GREEN BAY – The beauty of general manager Ted Thompson’s draft-and-develop system is that the Green Bay Packers never should be in a rebuilding mode.
As long as Thompson is making the right choices 50-60 percent of the time with his draft selections, the warehouse never should run out of goods. Whenever items are pulled off the shelves because someone paid a pretty price for them or their expiration dates passed or they become damaged, newer merchandise fills their place.
Of late, Thompson hasn’t had to restock his shelves all that much.
In four of the last five seasons, Thompson has come out of the draft with fewer than 10 selections, including seven in 2016, which tied the mark for fewest selections the Packers GM has made in his 13 seasons running the franchise.
But after watching his team crumble under the weight of injuries and inadequate depth, Thompson went out to retool his roster in a way he hadn’t since 2006 when he signed Charles Woodson and Ryan Pickett and finagled 12 draft picks.
DOUGHERTY: Getting defensive over draft
4TH ROUND: A natural next step for Biegel
4TH ROUND: BYU running back brings toughness
This offseason, Thompson lost some considerable talent with the free-agent exodus of Julius Peppers, Eddie Lacy, T.J. Lang, Micah Hyde, Jared Cook, JC Tretter and Datone Jones and the release of cornerback Sam Shields.
The talent drain caused Thompson to pivot in an uncharacteristic way.
He went out and signed two tight ends, Martellus Bennett and Lance Kendricks, to replace Cook, cornerback Davon House to replace Micah Hyde, defensive lineman Ricky Jean Francois to replace Peppers and guard Jahri Evans to replace Lang.
Then he went into the 2017 draft with eight picks and came away with 10 selections, most of whom stand an excellent chance of making the roster provided they stay healthy.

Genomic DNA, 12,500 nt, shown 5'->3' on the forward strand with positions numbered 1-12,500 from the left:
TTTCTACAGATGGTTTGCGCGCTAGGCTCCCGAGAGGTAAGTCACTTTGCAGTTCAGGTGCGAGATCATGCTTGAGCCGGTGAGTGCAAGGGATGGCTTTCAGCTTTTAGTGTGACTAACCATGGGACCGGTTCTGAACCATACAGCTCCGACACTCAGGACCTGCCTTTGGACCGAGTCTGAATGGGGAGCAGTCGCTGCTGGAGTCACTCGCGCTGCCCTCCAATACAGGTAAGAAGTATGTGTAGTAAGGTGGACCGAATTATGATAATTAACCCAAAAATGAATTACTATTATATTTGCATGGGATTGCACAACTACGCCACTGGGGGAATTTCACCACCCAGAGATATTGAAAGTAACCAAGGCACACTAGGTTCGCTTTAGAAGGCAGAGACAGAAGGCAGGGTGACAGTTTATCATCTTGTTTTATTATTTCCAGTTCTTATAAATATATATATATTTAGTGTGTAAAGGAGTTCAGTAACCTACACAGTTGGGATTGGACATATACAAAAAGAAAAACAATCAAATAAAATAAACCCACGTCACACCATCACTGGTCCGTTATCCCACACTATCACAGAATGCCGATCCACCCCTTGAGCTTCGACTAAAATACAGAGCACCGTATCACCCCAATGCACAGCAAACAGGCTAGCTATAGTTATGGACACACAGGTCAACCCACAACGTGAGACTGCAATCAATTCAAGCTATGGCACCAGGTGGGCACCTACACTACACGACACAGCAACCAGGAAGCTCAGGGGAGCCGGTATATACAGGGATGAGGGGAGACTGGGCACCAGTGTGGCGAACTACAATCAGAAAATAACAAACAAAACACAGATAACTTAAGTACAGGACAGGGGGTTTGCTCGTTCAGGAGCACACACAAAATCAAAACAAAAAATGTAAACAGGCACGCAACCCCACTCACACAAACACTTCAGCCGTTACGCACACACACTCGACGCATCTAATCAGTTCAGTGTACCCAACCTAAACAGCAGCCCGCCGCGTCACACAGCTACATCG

Thompson focused on size and speed, tabbing athletic outliers such as cornerback Kevin King, safety Josh Jones, defensive lineman Montravius Adams and guard Kofi Amichia and complementing them with big-school producers such as linebacker Vince Biegel, running back Jamaal Williams and receiver DeAngelo Yancey.
“Quite frankly, we wanted to have more than seven draft choices at the end of all this,” Thompson said after making his 10th and final selection Saturday. “We felt the team needed a little more juice on the roster and that sort of thing.”
5TH ROUND: Trade down brings WR Yancey
5TH ROUND: More RB depth with UTEP's Jones
6TH ROUND: Offensive line fortified with Amichia
7TH ROUND: Offense targeted in final two picks
On Thursday night, Thompson had the option of sitting where he was at No. 29 in the first round and taking King, outside linebacker T.J. Watt or inside linebacker Reuben Foster, all of whom could have helped him, or trading back into the second round and adding a pick.
King was the preferred choice and when he was passed over in the first round, Thompson had him guaranteed with the 33rd pick he had acquired in the trade with Cleveland. Thompson tried to move down more and get another pick, figuring he could still get King, but he never got the deal he wanted and stayed put to make the selection.
The bonus is that Thompson also got Cleveland’s pick at the top of the fourth round, No. 108 overall. He tried to deal that one for more picks, too, but he didn’t like what was offered and selected Biegel, the Wisconsin Badgers senior.
The extra selection may go a long way in determining how good this draft is. The combination of King and Biegel forever will be compared to Watt and Foster, two guys Thompson could have taken at No. 29.
When Thompson traded back in 2008 and selected Jordy Nelson with the No. 36 pick, he also received a fourth-rounder, No. 113 overall. The bonus pick wound up turning into linebacker Jeremy Thompson and tackle Jermon Meredith after he traded down again for an additional selection.